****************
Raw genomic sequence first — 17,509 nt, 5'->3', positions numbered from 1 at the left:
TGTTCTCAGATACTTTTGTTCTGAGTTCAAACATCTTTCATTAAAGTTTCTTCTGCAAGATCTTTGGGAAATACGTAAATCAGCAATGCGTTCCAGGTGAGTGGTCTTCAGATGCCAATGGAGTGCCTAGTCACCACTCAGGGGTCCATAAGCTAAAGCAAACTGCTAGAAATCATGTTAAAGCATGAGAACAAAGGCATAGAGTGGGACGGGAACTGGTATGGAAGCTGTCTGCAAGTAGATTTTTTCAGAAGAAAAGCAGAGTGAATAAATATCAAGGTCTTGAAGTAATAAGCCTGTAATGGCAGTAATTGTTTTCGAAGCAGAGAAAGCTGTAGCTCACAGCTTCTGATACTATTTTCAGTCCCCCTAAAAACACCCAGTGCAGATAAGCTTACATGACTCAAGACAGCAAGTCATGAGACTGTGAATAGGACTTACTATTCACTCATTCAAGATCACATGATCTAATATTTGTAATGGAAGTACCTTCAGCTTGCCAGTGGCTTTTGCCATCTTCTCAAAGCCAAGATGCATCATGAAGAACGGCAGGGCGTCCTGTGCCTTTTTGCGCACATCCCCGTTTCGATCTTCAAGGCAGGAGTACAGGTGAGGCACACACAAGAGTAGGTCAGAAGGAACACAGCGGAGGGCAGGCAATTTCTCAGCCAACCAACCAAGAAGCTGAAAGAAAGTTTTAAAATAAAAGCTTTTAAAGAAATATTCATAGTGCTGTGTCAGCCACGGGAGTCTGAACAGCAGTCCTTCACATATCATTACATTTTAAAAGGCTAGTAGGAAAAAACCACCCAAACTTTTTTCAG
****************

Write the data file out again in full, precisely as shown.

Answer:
Raw genomic sequence first — 17,509 nt, 5'->3', positions numbered from 1 at the left:
TGTTCTCAGATACTTTTGTTCTGAGTTCAAACATCTTTCATTAAAGTTTCTTCTGCAAGATCTTTGGGAAATACGTAAATCAGCAATGCGTTCCAGGTGAGTGGTCTTCAGATGCCAATGGAGTGCCTAGTCACCACTCAGGGGTCCATAAGCTAAAGCAAACTGCTAGAAATCATGTTAAAGCATGAGAACAAAGGCATAGAGTGGGACGGGAACTGGTATGGAAGCTGTCTGCAAGTAGATTTTTTCAGAAGAAAAGCAGAGTGAATAAATATCAAGGTCTTGAAGTAATAAGCCTGTAATGGCAGTAATTGTTTTCGAAGCAGAGAAAGCTGTAGCTCACAGCTTCTGATACTATTTTCAGTCCCCCTAAAAACACCCAGTGCAGATAAGCTTACATGACTCAAGACAGCAAGTCATGAGACTGTGAATAGGACTTACTATTCACTCATTCAAGATCACATGATCTAATATTTGTAATGGAAGTACCTTCAGCTTGCCAGTGGCTTTTGCCATCTTCTCAAAGCCAAGATGCATCATGAAGAACGGCAGGGCGTCCTGTGCCTTTTTGCGCACATCCCCGTTTCGATCTTCAAGGCAGGAGTACAGGTGAGGCACACACAAGAGTAGGTCAGAAGGAACACAGCGGAGGGCAGGCAATTTCTCAGCCAACCAACCAAGAAGCTGAAAGAAAGTTTTAAAATAAAAGCTTTTAAAGAAATATTCATAGTGCTGTGTCAGCCACGGGAGTCTGAACAGCAGTCCTTCACATATCATTACATTTTAAAAGGCTAGTAGGAAAAAACCACCCAAACTTTTTTCAG